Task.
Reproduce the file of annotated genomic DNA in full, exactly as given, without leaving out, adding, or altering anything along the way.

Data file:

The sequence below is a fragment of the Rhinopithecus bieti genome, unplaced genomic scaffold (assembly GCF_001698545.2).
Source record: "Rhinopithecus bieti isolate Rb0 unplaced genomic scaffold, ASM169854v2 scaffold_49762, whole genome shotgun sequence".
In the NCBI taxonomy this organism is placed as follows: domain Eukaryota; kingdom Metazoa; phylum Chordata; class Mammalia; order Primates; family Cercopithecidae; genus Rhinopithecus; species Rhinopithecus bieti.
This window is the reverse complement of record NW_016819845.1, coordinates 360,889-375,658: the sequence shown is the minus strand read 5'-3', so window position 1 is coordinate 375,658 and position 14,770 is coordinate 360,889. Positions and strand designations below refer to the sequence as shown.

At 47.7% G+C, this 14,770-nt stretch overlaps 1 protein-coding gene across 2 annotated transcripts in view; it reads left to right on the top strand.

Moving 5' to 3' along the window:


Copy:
The sequence below is a fragment of the Rhinopithecus bieti genome, unplaced genomic scaffold (assembly GCF_001698545.2).
Source record: "Rhinopithecus bieti isolate Rb0 unplaced genomic scaffold, ASM169854v2 scaffold_49762, whole genome shotgun sequence".
In the NCBI taxonomy this organism is placed as follows: domain Eukaryota; kingdom Metazoa; phylum Chordata; class Mammalia; order Primates; family Cercopithecidae; genus Rhinopithecus; species Rhinopithecus bieti.
This window is the reverse complement of record NW_016819845.1, coordinates 360,889-375,658: the sequence shown is the minus strand read 5'-3', so window position 1 is coordinate 375,658 and position 14,770 is coordinate 360,889. Positions and strand designations below refer to the sequence as shown.

At 47.7% G+C, this 14,770-nt stretch overlaps 1 protein-coding gene across 2 annotated transcripts in view; it reads left to right on the top strand.

Moving 5' to 3' along the window: